The opening of Wales’ first drugs court aimed at tackling a spiralling cycle of reoffending rates among addicts will become a vital tool in ridding communities from substance abuse, according to Secretary of State for Justice, Jack Straw.
Cardiff has become one of four locations in England and Wales that will attempt to break the cycle of reoffending rates for robbery and theft by stamping out an offender’s addiction to crack, heroin, or cocaine. The three other sites for the scheme are Barnsley, Salford, and Bristol.
But the new courts have been criticised by a drug rehabilitation worker, who says the model, which is based on an American programme, has not returned good results in tackling substance misuse or in cutting crime in the States. Under new measures, offenders would avoid custodial sentences if they co-operated with a stringent drug testing and rehabilitation programme.
Offenders who lapse face a prison term. Wales’ court, which will operate once a week on Wednesdays from Cardiff Magistrates’ Court, will allow offenders to be monitored by the same magistrate each time, from when they were sentenced to the completion of their rehabilitation programme.
Straw said the new measures would help drive down drugs-fuelled crime by addressing its underlying causes. He said: “Drugs-related crime has a devastating effect on communities. Offenders often become caught up in a cycle of crime to fuel their habits, which in turn means their community is blighted. Our ultimate goal is
to reduce reoffending and make Cardiff a safer place to live.”
Between April and December 2008, 395 of the 1,225 offenders charged with crimes of theft and robbery in Cardiff tested positive for Class A drugs.
The Ministry of Justice said many repeat drug offenders from chaotic backgrounds. It said the aim was to provide “familiar faces” to help build a relationship between a judge and offender to motivate them into overcoming their addiction.
However, the scheme has been criticised by a drug rehabilitation organisation, which says that “time-limited” interventions would not be appropriate for individuals with long-standing drug-addiction problems.
Steve Lyons, project co-ordinator at Cardiff-based Inroads Street Drugs Project, said: “The schemes have gone some way to addressing the issue of drugs use and reoffending, but the downside is that there has been little regard to the fact that substance misuse problems are of a long term and require long term solutions.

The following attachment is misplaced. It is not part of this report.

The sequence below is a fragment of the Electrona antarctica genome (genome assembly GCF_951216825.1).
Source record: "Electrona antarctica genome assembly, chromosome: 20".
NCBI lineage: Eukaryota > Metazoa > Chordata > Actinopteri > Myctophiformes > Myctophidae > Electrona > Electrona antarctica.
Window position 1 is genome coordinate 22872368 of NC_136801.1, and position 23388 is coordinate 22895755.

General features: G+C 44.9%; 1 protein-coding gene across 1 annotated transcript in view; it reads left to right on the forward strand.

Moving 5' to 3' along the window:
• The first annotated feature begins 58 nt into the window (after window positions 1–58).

“A time-limited intervention will not suit all,” he explained, adding that finances to run the new court would be “better used” in paying for proven treatment programmes to help people whose addiction has led them into a life of crime.
Lyons added: “These courts are based on an American model. I’d like to question their success rate – the problem in the US is said to be escalating. Why are we following a lead that has a less-than-favourable track record?”
It is understood that Cardiff Magistrates’ Court will expect to deal with around 160 offenders each year who have been sentenced to a drug rehabilitation order.
The Ministry of Justice said that offenders who broke their court orders would be “re-sentenced to either a more stringent order or receive a custodial sentence”.
It added that community orders could last between six months and three years, while offenders would receive regular drug testing in their rehabilitation programme.
Sue Thomas, chairwoman of the drugs court panel in Cardiff, argued that just because addicts would not be sent straight to prison didn’t mean the scheme should be seen as the “soft-option; tackling drugs usage was key to lowering reoffending
She said: “It’s about trying to build up a relationship with the offender, praising them when they’ve done well and showing displeasure when they’ve done badly.”
One former prisoner, who wants to remain anonymous, has been through the pilot and overcame their addiction to drugs. He said: “I’ve been to prison many time and it never helped my heroin use. I had to make the choice to deal with my drug issues.
“I was able to do this with the support I received from probation and the treatment providers. Regular court reviews helped me track my progress and it was good to know I was doing well.
“My battle with drugs is now over and I’ve put an end to my offending behaviour. I can now concentrate on the important things, like my family.”
Article first published in The Big Issue in April 2009.